Senator David Perdue’s Big Idea: Target Medicare and Social Security to Pay for Corporate Tax Cuts

Senator David Perdue is once again floating a plan to put Medicare and Social Security on the chopping block. After voting for a corporate tax giveaway that blew up the deficit, Perdue “wants to switch mandatory spending programs such as Social Security and Medicare to discretionary programs” which would put funding for those programs in jeopardy.

Targeting funding for earned benefits has been a top priority for Perdue for as long as he’s been in the Senate. And in 2017, he helped pass the “lopsided giveaway to corporations” that “trimmed a year of solvency from the primary Medicare trust fund and had a negative effect on the Social Security trust fund.”

Read more about Perdue’s reckless plan to put Georgians’ earned benefits on the chopping block:

Atlanta Journal Constitution: Perdue floats budget overhaul with ‘draconian’ penalties

By Tamar Hallerman

Key Points:

  • Georgia U.S. Sen. David Perdue on Wednesday renewed his push for Congress to overhaul its government funding process, introducing a bill he hopes will be the first step toward tackling Social Security, Medicare and other major drivers of the national debt.  
  • It’s part of a broader three-part plan for lawmakers to eventually address the roughly $2.7 trillion the federal government spends each year on entitlements such as Medicare and Social Security. The programs have rapidly expanded in recent years due to rising health care costs and the country’s aging population, and portions are expected to begin running out of money in 2026 and 2035, respectively.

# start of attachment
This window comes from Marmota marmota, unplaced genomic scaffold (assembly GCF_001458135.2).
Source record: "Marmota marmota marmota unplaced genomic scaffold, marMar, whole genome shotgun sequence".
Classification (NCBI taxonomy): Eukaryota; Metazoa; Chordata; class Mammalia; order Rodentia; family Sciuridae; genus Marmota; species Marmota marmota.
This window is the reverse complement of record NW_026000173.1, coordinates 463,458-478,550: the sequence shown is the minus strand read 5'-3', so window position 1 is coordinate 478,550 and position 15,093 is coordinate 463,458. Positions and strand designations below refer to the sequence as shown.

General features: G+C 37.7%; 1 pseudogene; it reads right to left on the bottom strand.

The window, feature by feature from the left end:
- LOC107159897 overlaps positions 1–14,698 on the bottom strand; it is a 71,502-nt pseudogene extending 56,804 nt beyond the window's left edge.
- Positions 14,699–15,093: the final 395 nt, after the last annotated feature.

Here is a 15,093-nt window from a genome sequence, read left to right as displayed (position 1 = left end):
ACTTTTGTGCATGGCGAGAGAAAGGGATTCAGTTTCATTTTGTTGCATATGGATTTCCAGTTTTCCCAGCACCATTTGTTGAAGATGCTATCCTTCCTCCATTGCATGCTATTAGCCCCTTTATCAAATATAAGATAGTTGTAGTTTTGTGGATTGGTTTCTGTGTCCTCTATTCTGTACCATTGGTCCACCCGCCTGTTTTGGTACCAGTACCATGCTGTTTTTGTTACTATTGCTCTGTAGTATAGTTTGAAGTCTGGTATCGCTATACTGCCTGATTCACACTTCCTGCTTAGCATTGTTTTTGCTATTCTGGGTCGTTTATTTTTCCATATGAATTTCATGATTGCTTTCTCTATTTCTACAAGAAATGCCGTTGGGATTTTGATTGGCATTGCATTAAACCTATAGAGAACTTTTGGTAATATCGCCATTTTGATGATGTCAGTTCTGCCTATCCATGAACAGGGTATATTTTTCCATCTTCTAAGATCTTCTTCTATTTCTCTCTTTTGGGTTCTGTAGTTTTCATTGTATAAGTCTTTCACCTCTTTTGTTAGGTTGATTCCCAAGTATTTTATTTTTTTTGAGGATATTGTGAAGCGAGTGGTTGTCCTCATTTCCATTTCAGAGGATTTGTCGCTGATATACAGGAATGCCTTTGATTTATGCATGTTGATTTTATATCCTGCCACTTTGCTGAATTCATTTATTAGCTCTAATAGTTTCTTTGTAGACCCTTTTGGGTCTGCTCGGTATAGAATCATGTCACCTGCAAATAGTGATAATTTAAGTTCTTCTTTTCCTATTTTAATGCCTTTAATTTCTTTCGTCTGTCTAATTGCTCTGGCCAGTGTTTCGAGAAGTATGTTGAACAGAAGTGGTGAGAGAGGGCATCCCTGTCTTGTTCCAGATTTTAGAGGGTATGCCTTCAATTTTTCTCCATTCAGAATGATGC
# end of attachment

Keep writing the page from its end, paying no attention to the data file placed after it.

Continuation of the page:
• Perdue acknowledged his newest budget overhaul included some “draconian” consequences, but he said there was “no question” it would work.  

The Hill: Perdue proposes cutting lawmakers’ travel budgets if they miss fiscal deadlines

By Alexander Bolton

Key Points:

  • Specifically, he wants to switch mandatory spending programs such as Social Security and Medicare to discretionary programs funded by annual bills passed by Congress if those programs need to dip into the general fund to meet their obligations.  
  • For Medicare’s hospital insurance fund, that switch would take place in 2026, when it is projected to exhaust itself.  
  • “In seven years, the Medicare Trust Fund goes to zero, which means that shortfall between liabilities and revenues coming in has to be met by the general fund. And when that happens, it has to come under the budget process,” Perdue said of his vision.


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